Kendall’s dad was as much a hero to her as he was to generations of Americans. She played with Bruce Jenner action figures as a child and watched lovingly as he was celebrated, years after his gold-medal decathlon performance at the 1976 Olympic Games in Montreal, at events across the country. And she took comfort when she saw his face at the front door of a friend’s house late one night, when, as a young girl, she insisted on coming home early from a sleepover. “If I could go back in time, I would go back to watch my dad win the Olympics,” she says. “It’s a huge part of her life, and I didn’t get to be a part of it.”
They say a daughter’s love for her father is unrivaled, and that is certainly the case with Kendall. But as she grew into a teenager, she started to sense that something was different. Yet the love never waned.
She and her sisters would find clues around the house. A wig here. Some nail polish there. “It was like an investigation for a really long time,” says Kendall. “We would find little things and think, ‘This isn’t normal.’ For a minute, we were like, ‘Okay, is he cheating?’ And then we’d say, ‘I don’t think so.'”
Then there was the time, about a year before Caitlyn formally introduced herself to her family, when Kendall, thirsty in the middle of the night, made her way downstairs, bleary-eyed, for a glass of water and saw … her. “My heart dropped,” she says. “That’s when she would dress as herself, at four in the morning, before we would get up. So that was like, ‘Whoa,’ for a second.”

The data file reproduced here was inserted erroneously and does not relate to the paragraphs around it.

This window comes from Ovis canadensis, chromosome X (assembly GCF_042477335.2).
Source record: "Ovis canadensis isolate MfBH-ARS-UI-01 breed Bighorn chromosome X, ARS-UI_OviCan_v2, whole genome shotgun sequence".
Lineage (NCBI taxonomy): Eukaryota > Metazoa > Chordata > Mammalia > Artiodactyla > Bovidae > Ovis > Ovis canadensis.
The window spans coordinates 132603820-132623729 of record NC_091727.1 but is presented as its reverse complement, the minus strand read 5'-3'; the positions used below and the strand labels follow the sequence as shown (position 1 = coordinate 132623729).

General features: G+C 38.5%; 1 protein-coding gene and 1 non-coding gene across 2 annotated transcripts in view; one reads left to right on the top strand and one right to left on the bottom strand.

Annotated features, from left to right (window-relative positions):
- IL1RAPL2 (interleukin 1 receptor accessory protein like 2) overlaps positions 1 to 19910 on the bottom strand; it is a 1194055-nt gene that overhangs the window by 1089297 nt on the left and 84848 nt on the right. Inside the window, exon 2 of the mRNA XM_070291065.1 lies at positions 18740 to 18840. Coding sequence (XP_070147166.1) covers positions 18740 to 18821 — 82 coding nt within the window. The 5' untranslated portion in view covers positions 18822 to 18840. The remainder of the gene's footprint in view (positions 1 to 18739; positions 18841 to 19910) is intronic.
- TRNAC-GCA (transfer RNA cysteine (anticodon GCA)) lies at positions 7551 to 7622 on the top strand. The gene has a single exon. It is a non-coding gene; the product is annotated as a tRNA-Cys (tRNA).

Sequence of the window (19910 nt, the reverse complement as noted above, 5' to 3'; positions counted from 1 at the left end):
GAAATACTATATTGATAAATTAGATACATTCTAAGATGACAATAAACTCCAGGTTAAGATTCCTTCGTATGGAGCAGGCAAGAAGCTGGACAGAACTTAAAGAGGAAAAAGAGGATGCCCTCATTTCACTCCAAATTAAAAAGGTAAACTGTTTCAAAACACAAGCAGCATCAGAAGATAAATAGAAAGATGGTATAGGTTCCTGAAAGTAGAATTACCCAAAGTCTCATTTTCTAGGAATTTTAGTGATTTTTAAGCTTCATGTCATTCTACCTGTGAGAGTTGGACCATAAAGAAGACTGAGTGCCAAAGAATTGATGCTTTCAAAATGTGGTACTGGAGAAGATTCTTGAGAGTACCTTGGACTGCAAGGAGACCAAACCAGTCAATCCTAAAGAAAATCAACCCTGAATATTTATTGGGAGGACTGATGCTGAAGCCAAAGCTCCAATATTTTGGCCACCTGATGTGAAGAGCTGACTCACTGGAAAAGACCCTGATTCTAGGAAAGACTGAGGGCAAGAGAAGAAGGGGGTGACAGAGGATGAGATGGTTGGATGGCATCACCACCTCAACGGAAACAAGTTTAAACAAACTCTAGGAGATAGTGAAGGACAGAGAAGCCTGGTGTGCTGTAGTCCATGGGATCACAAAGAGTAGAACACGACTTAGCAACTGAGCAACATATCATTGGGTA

“My biggest concern from the beginning was that I not do anything that would hurt my children,” says Caitlyn. “Along the way, when I was sneaking around in the dark, I got caught a couple of times. I thought I was being smart, and in some cases, well, things happened.”
By the time Caitlyn told the kids, Kendall says she already “kind of knew” but had been in denial. “When she told us, and told us that it was going to be a real thing, it was an emotional couple of months,” she says. “And if I would talk about it, I would cry, just because you’re mourning someone…losing someone. The person is still there, of course, but physically you’re losing someone. It was my dad who I grew up with my whole life and who raised me. It’s an adjustment, for sure. But honestly, you start to realize that this person is still alive. This person is still here. They are still a blessing. They are still awesome. I realized that I should just be thankful that I still have my dad. It starts to just become normal. You’re just like, ‘Okay, cool.'”
Kendall still relies on her father as much as she ever has, calling on her often for advice, particularly when it comes to collecting cars. Caitlyn, with an assist from longtime friend Jay Leno, helped find her 1956 Corvette—a car that Kendall nearly refused to buy.
“Fuck! I don’t like the color,” Kendall remembers thinking of the robin’s-egg-blue car when one of Leno’s car experts found it after a monthslong search. So she figured she’d get it and just have it painted.
“The color on it is fantastic for the era,” says Caitlyn. “I finally convinced her, ‘Don’t touch the paint. Leave it the way it is.'”
Ultimately Kendall agreed and bought the vintage car. “It’s an obnoxious color,” she says, searching her phone for a photo. “Now everyone knows that it’s my car, but I love it.”
“We have a special bond,” adds Caitlyn, “because she’s a lot like me in so many ways. Hardworking. Athletic. She loves the car stuff. And I couldn’t be more proud of her.”
It’s easy to forget, perhaps, that Kendall’s family—what with all the various fashion lines and beauty products and video games and tabloid covers and debates over public restrooms and divorces and Kanye—is a real family and not just a group of well-paid character actors who scurry back to their own lives after someone yells, “Cut!,” and the glow of the klieg lights fades.
“I don’t think of it as ‘the Kardashians’ in quotes,” says Kendall. “I think of it as my family. It’s probably hard for anyone else to understand that, but it’s so normal for me.”
Fashion Editor: Tom Van Dorpe; Hair: Franco Gobbi for Bumble and Bumble; Makeup: Petros Petrohilos for Estée Lauder; Manicure: Huberte Cesarion’ Production: Pandora Graessl; Set Design: Pierre Glanddier at Onirim.